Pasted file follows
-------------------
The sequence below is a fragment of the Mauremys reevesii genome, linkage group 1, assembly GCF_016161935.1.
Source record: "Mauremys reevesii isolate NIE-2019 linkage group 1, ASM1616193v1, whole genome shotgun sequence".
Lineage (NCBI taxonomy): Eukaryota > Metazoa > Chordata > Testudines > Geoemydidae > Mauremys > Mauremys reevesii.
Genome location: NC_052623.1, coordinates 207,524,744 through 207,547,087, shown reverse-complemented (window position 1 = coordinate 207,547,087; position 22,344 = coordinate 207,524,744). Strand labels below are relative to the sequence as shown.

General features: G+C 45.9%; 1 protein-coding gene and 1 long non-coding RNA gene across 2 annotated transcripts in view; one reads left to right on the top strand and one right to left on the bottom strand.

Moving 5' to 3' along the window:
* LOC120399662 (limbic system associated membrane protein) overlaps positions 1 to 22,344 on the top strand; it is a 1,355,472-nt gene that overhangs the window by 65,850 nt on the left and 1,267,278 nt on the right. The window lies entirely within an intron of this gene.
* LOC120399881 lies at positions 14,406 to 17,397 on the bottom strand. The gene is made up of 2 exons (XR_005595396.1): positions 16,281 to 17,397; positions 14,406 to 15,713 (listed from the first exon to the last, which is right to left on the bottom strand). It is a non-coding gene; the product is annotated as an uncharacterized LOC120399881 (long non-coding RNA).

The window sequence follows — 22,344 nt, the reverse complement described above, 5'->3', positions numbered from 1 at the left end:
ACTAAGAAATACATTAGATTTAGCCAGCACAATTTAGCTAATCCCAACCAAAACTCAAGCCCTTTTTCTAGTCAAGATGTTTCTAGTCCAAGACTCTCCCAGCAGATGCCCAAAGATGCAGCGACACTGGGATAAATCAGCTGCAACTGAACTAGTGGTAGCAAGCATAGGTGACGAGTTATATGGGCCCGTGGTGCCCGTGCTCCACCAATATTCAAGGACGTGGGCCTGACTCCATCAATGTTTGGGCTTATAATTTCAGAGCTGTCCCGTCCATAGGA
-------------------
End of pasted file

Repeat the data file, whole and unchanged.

The sequence below is a fragment of the Mauremys reevesii genome, linkage group 1, assembly GCF_016161935.1.
Source record: "Mauremys reevesii isolate NIE-2019 linkage group 1, ASM1616193v1, whole genome shotgun sequence".
Lineage (NCBI taxonomy): Eukaryota > Metazoa > Chordata > Testudines > Geoemydidae > Mauremys > Mauremys reevesii.
Genome location: NC_052623.1, coordinates 207,524,744 through 207,547,087, shown reverse-complemented (window position 1 = coordinate 207,547,087; position 22,344 = coordinate 207,524,744). Strand labels below are relative to the sequence as shown.

General features: G+C 45.9%; 1 protein-coding gene and 1 long non-coding RNA gene across 2 annotated transcripts in view; one reads left to right on the top strand and one right to left on the bottom strand.

Moving 5' to 3' along the window:
* LOC120399662 (limbic system associated membrane protein) overlaps positions 1 to 22,344 on the top strand; it is a 1,355,472-nt gene that overhangs the window by 65,850 nt on the left and 1,267,278 nt on the right. The window lies entirely within an intron of this gene.
* LOC120399881 lies at positions 14,406 to 17,397 on the bottom strand. The gene is made up of 2 exons (XR_005595396.1): positions 16,281 to 17,397; positions 14,406 to 15,713 (listed from the first exon to the last, which is right to left on the bottom strand). It is a non-coding gene; the product is annotated as an uncharacterized LOC120399881 (long non-coding RNA).

The window sequence follows — 22,344 nt, the reverse complement described above, 5'->3', positions numbered from 1 at the left end:
ACTAAGAAATACATTAGATTTAGCCAGCACAATTTAGCTAATCCCAACCAAAACTCAAGCCCTTTTTCTAGTCAAGATGTTTCTAGTCCAAGACTCTCCCAGCAGATGCCCAAAGATGCAGCGACACTGGGATAAATCAGCTGCAACTGAACTAGTGGTAGCAAGCATAGGTGACGAGTTATATGGGCCCGTGGTGCCCGTGCTCCACCAATATTCAAGGACGTGGGCCTGACTCCATCAATGTTTGGGCTTATAATTTCAGAGCTGTCCCGTCCATAGGA